This N.Y. Times story will become more and more common. As long as “religion” is a synonymn for cultural conformity and pre-scientific thinking more and more people will wake up wanting something more.
Religion is not what a culture deems it. It is not churches, crosses, temples, dogmas or particular rituals. Religion is the sacred poetry of life. It is celebrating the circle of life all along the way. Religion does not require belief in the supernatural. It does not require us to believe untestable propositions, or perform irrational acts in the name of our sect. Instead, religion is stopping briefly when the sun rises and sets. It is looking in wonder into the eyes of an infant and seeing the universe made manifest. Religion is pausing at the death of a friend, or stranger, and teaching children that they, too, belong to the circle of life.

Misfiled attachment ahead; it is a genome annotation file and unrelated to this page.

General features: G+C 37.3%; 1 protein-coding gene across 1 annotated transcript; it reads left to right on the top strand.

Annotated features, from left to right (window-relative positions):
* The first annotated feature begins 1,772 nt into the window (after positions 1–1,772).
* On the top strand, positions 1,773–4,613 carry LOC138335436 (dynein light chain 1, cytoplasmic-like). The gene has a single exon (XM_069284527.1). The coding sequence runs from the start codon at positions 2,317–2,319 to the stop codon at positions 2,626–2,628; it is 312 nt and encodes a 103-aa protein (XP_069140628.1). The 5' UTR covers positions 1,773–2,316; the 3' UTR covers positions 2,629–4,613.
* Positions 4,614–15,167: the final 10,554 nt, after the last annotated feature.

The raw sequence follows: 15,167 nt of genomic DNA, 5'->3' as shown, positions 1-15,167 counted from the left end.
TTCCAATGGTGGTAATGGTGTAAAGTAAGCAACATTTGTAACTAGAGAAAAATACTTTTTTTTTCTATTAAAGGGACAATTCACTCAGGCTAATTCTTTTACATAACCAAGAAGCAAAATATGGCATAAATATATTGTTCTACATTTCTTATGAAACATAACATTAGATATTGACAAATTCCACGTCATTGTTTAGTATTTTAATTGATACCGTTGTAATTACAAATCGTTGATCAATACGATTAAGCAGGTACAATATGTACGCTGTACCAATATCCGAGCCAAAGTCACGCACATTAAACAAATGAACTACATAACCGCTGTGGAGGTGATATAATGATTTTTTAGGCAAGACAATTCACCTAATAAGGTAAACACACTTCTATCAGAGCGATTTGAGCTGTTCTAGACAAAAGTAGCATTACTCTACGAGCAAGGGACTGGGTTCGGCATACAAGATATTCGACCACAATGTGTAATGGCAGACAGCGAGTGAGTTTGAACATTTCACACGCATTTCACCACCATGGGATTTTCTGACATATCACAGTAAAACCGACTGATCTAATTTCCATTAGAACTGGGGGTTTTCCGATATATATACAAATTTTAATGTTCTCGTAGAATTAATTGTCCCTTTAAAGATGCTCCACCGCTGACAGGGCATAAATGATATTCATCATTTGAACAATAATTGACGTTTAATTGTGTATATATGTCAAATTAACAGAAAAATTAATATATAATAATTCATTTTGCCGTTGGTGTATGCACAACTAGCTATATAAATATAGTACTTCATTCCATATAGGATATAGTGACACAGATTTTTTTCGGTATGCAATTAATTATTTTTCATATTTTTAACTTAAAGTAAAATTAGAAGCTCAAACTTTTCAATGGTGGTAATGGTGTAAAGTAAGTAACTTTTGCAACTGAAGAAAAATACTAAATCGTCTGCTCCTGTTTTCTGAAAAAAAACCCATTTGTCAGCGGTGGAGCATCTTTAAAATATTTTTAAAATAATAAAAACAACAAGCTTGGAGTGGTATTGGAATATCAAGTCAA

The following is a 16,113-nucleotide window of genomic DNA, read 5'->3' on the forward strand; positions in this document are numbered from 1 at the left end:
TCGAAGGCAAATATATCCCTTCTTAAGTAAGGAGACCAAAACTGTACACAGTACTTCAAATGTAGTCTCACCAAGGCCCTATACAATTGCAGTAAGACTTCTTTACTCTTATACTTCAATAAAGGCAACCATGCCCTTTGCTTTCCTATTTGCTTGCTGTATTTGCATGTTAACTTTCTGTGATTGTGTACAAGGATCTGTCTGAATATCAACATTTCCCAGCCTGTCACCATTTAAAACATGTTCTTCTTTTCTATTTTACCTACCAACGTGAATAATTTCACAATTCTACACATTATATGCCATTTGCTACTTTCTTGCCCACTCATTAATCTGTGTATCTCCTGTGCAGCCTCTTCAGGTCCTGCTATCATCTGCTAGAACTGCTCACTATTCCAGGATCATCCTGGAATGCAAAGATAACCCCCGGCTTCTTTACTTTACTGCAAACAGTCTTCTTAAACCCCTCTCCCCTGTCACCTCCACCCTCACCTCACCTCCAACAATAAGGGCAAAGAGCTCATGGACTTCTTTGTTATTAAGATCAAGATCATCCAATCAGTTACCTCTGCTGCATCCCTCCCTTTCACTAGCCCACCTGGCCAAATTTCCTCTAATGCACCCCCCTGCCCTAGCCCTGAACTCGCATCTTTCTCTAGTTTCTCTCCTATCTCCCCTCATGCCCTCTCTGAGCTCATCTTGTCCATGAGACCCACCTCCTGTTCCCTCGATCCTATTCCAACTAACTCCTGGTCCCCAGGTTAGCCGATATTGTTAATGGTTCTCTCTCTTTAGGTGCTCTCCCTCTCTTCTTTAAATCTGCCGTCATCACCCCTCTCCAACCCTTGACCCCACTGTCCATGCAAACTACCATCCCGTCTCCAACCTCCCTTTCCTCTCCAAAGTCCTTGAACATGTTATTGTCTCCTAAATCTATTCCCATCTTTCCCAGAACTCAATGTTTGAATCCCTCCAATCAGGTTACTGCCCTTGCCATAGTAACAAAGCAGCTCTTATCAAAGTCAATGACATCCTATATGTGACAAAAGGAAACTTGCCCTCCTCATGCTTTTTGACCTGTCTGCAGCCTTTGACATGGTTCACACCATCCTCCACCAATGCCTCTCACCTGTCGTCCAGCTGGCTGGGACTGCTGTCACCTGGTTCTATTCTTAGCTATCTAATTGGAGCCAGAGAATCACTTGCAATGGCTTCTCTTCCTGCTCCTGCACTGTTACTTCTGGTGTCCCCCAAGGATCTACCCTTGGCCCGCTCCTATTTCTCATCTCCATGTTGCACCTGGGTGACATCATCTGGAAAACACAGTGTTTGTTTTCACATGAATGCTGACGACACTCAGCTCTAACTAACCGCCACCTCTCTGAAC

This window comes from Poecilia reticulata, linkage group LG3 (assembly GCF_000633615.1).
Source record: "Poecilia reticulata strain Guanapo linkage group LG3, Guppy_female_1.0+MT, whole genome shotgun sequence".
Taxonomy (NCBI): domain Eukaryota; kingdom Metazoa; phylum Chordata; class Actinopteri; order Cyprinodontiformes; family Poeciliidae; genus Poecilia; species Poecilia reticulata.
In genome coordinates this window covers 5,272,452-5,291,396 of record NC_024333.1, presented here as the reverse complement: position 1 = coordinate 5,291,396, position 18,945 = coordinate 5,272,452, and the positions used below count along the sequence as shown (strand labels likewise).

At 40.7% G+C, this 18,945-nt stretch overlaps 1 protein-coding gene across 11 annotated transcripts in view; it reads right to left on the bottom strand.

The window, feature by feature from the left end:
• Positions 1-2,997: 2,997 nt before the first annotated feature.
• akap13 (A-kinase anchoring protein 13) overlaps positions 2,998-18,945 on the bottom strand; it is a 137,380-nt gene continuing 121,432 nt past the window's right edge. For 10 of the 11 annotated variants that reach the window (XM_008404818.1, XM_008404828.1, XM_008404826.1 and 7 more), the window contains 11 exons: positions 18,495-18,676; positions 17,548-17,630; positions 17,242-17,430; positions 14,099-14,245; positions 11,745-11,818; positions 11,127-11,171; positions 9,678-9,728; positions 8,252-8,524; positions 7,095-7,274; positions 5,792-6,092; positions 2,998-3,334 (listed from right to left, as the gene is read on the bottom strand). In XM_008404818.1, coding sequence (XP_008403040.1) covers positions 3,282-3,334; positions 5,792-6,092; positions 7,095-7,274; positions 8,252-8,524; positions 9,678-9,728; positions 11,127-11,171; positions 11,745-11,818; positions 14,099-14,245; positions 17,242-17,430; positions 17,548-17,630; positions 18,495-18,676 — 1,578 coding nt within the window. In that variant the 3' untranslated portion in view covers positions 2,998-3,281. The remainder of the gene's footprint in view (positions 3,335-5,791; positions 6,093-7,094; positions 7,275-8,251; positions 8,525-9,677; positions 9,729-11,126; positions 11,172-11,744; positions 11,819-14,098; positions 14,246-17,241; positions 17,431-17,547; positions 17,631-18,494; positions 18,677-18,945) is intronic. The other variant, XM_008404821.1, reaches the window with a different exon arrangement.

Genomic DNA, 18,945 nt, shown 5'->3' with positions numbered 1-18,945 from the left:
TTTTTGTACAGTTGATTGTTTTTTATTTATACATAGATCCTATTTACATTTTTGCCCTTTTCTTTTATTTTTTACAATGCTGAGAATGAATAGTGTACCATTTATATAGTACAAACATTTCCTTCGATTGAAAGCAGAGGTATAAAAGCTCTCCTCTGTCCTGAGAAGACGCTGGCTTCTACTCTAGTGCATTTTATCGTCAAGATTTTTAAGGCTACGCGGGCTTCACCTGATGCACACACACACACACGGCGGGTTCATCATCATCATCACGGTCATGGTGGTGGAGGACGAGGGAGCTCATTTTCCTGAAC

In the West, religion has been falsely associated with supernaturalism, theism, creationism, sexism, and all kinds of isms. It is understandable and, in fact, admirable that people would reject that version of religion. Unless Christianity goes through a reformation more radical than Luther or Calvin ever imagined it will continue to lose its best and brightest. There is nothing irreligious about being an atheist, Buddha could be called an atheist. But how poor will our lives be when our masses live without reverence shared in community?